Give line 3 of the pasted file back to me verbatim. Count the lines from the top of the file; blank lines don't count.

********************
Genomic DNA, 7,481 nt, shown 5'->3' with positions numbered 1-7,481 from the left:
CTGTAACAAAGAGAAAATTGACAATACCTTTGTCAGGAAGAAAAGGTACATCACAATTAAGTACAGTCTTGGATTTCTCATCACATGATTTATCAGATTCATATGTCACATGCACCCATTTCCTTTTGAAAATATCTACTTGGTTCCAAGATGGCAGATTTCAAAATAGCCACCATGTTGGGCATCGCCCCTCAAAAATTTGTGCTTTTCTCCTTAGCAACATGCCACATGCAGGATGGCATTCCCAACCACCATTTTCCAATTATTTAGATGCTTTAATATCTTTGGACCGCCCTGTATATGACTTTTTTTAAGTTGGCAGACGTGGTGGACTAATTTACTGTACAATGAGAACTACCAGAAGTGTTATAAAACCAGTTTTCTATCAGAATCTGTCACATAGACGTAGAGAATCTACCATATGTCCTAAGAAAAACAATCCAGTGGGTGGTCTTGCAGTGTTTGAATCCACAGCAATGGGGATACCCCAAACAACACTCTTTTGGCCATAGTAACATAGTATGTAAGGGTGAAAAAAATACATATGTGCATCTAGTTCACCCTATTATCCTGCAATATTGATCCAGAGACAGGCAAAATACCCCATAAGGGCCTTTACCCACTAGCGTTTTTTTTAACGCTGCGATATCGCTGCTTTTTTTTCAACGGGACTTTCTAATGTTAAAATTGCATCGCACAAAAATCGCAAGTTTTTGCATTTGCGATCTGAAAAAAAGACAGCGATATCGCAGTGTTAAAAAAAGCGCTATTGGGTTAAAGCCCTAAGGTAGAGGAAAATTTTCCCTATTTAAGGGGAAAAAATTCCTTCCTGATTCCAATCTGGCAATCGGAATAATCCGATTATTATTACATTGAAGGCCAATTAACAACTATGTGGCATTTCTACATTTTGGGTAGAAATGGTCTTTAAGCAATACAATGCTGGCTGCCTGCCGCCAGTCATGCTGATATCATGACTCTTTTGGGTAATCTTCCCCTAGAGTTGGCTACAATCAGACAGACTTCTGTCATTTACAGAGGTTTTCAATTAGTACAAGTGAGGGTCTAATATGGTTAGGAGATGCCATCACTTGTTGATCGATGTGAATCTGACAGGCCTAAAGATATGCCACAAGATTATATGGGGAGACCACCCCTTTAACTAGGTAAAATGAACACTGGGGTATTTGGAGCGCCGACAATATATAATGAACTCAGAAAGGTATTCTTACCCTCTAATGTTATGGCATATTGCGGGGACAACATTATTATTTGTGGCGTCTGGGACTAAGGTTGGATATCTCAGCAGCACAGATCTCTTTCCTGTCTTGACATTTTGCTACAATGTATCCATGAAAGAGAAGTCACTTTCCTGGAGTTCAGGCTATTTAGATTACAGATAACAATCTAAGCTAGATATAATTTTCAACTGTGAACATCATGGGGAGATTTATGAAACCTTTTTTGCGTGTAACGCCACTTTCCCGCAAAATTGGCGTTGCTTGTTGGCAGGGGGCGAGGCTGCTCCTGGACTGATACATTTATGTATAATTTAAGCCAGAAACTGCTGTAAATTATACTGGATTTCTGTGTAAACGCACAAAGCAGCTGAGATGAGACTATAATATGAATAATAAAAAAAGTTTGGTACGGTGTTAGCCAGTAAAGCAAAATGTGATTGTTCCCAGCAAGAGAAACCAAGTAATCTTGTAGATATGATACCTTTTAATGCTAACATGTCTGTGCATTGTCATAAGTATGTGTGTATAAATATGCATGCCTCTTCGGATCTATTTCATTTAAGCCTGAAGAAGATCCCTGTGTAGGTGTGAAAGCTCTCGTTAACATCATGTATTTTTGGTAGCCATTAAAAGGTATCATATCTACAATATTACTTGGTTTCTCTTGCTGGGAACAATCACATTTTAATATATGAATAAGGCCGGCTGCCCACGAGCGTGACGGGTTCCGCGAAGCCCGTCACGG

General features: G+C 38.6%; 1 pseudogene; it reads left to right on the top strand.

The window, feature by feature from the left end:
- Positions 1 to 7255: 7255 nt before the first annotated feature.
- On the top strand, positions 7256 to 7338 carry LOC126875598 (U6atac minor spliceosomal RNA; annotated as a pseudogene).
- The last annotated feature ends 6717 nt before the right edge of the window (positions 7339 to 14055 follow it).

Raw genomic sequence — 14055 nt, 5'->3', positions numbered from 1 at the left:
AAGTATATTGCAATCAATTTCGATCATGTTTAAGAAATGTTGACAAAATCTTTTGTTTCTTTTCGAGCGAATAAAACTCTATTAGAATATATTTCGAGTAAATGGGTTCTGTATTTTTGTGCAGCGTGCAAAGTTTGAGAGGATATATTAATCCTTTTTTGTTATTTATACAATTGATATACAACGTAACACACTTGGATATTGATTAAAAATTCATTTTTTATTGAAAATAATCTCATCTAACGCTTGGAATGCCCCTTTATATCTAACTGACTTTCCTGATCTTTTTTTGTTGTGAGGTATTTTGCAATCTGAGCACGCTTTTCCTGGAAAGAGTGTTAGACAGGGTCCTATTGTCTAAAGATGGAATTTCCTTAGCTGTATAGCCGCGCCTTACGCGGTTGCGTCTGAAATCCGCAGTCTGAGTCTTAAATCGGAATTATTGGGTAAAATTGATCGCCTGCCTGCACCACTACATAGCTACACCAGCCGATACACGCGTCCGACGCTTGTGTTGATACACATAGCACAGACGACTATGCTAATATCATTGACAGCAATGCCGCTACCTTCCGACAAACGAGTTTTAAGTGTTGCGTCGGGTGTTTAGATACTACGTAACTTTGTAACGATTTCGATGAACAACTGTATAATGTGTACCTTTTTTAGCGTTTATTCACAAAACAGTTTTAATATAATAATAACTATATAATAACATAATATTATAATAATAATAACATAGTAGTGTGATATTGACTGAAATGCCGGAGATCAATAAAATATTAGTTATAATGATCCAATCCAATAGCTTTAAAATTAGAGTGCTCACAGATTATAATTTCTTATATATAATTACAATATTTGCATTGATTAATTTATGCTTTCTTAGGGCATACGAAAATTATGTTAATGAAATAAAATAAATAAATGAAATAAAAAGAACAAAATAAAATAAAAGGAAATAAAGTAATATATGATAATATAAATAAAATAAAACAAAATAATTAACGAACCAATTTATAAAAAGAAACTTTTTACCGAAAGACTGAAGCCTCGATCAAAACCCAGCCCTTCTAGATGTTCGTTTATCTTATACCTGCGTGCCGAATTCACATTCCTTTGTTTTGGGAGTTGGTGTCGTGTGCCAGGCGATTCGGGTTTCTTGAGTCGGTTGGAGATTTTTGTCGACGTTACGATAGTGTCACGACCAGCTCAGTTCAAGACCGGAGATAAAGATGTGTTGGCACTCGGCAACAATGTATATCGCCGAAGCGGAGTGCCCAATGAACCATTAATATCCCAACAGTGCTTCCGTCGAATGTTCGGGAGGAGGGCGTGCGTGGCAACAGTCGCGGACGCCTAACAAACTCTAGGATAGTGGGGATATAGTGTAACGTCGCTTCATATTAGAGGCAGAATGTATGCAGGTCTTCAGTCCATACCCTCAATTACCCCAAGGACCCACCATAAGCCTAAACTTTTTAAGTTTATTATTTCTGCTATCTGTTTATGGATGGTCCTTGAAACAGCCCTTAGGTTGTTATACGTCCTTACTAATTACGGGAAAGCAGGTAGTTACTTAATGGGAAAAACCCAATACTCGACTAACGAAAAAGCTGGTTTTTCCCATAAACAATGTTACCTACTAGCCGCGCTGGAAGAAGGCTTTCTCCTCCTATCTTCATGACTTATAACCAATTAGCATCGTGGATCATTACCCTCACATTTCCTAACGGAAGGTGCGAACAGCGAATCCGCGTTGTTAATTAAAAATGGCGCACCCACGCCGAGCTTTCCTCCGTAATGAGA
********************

General features: G+C 38.6%; 1 pseudogene; it reads left to right on the top strand.